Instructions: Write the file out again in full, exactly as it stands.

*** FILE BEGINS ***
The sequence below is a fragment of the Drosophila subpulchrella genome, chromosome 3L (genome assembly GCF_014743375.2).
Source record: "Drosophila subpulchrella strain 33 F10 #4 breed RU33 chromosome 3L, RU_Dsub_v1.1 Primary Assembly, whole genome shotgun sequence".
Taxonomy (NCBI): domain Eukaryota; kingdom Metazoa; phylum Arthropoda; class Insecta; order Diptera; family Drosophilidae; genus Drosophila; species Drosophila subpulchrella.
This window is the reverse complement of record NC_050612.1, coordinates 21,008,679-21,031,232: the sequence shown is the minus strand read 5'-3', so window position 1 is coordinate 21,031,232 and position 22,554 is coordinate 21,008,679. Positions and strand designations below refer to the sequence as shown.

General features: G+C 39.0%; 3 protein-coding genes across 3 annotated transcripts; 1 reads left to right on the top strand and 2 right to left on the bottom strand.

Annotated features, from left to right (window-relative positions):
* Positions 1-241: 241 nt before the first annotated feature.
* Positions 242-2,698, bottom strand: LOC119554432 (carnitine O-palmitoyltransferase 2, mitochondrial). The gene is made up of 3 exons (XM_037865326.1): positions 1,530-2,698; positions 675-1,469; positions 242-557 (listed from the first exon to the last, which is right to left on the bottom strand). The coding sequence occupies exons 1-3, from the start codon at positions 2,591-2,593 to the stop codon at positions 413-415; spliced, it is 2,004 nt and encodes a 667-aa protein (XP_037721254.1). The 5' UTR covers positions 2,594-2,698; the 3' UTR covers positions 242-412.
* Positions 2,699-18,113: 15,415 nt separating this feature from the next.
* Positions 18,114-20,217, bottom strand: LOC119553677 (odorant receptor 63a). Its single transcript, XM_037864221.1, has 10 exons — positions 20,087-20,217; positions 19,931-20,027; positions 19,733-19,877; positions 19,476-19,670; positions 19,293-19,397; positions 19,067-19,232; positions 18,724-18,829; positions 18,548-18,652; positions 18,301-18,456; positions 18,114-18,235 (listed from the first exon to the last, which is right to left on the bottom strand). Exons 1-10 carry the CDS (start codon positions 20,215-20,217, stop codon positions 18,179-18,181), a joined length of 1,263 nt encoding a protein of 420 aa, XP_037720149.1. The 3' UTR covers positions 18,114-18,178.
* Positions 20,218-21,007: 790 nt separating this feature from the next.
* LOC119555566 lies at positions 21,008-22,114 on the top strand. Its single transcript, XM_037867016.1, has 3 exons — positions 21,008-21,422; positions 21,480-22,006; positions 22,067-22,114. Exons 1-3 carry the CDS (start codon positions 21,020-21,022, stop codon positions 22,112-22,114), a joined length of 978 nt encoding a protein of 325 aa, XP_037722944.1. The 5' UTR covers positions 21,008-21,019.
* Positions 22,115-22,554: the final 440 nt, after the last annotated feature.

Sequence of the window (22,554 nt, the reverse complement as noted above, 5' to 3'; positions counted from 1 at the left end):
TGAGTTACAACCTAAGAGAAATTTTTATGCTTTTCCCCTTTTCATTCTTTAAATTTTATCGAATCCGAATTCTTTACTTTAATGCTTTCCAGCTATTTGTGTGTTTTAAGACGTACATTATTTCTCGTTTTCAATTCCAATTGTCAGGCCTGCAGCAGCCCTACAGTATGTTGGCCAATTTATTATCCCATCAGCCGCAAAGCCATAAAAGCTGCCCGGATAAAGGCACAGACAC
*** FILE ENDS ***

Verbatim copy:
The sequence below is a fragment of the Drosophila subpulchrella genome, chromosome 3L (genome assembly GCF_014743375.2).
Source record: "Drosophila subpulchrella strain 33 F10 #4 breed RU33 chromosome 3L, RU_Dsub_v1.1 Primary Assembly, whole genome shotgun sequence".
Taxonomy (NCBI): domain Eukaryota; kingdom Metazoa; phylum Arthropoda; class Insecta; order Diptera; family Drosophilidae; genus Drosophila; species Drosophila subpulchrella.
This window is the reverse complement of record NC_050612.1, coordinates 21,008,679-21,031,232: the sequence shown is the minus strand read 5'-3', so window position 1 is coordinate 21,031,232 and position 22,554 is coordinate 21,008,679. Positions and strand designations below refer to the sequence as shown.

General features: G+C 39.0%; 3 protein-coding genes across 3 annotated transcripts; 1 reads left to right on the top strand and 2 right to left on the bottom strand.

Annotated features, from left to right (window-relative positions):
* Positions 1-241: 241 nt before the first annotated feature.
* Positions 242-2,698, bottom strand: LOC119554432 (carnitine O-palmitoyltransferase 2, mitochondrial). The gene is made up of 3 exons (XM_037865326.1): positions 1,530-2,698; positions 675-1,469; positions 242-557 (listed from the first exon to the last, which is right to left on the bottom strand). The coding sequence occupies exons 1-3, from the start codon at positions 2,591-2,593 to the stop codon at positions 413-415; spliced, it is 2,004 nt and encodes a 667-aa protein (XP_037721254.1). The 5' UTR covers positions 2,594-2,698; the 3' UTR covers positions 242-412.
* Positions 2,699-18,113: 15,415 nt separating this feature from the next.
* Positions 18,114-20,217, bottom strand: LOC119553677 (odorant receptor 63a). Its single transcript, XM_037864221.1, has 10 exons — positions 20,087-20,217; positions 19,931-20,027; positions 19,733-19,877; positions 19,476-19,670; positions 19,293-19,397; positions 19,067-19,232; positions 18,724-18,829; positions 18,548-18,652; positions 18,301-18,456; positions 18,114-18,235 (listed from the first exon to the last, which is right to left on the bottom strand). Exons 1-10 carry the CDS (start codon positions 20,215-20,217, stop codon positions 18,179-18,181), a joined length of 1,263 nt encoding a protein of 420 aa, XP_037720149.1. The 3' UTR covers positions 18,114-18,178.
* Positions 20,218-21,007: 790 nt separating this feature from the next.
* LOC119555566 lies at positions 21,008-22,114 on the top strand. Its single transcript, XM_037867016.1, has 3 exons — positions 21,008-21,422; positions 21,480-22,006; positions 22,067-22,114. Exons 1-3 carry the CDS (start codon positions 21,020-21,022, stop codon positions 22,112-22,114), a joined length of 978 nt encoding a protein of 325 aa, XP_037722944.1. The 5' UTR covers positions 21,008-21,019.
* Positions 22,115-22,554: the final 440 nt, after the last annotated feature.

Sequence of the window (22,554 nt, the reverse complement as noted above, 5' to 3'; positions counted from 1 at the left end):
TGAGTTACAACCTAAGAGAAATTTTTATGCTTTTCCCCTTTTCATTCTTTAAATTTTATCGAATCCGAATTCTTTACTTTAATGCTTTCCAGCTATTTGTGTGTTTTAAGACGTACATTATTTCTCGTTTTCAATTCCAATTGTCAGGCCTGCAGCAGCCCTACAGTATGTTGGCCAATTTATTATCCCATCAGCCGCAAAGCCATAAAAGCTGCCCGGATAAAGGCACAGACAC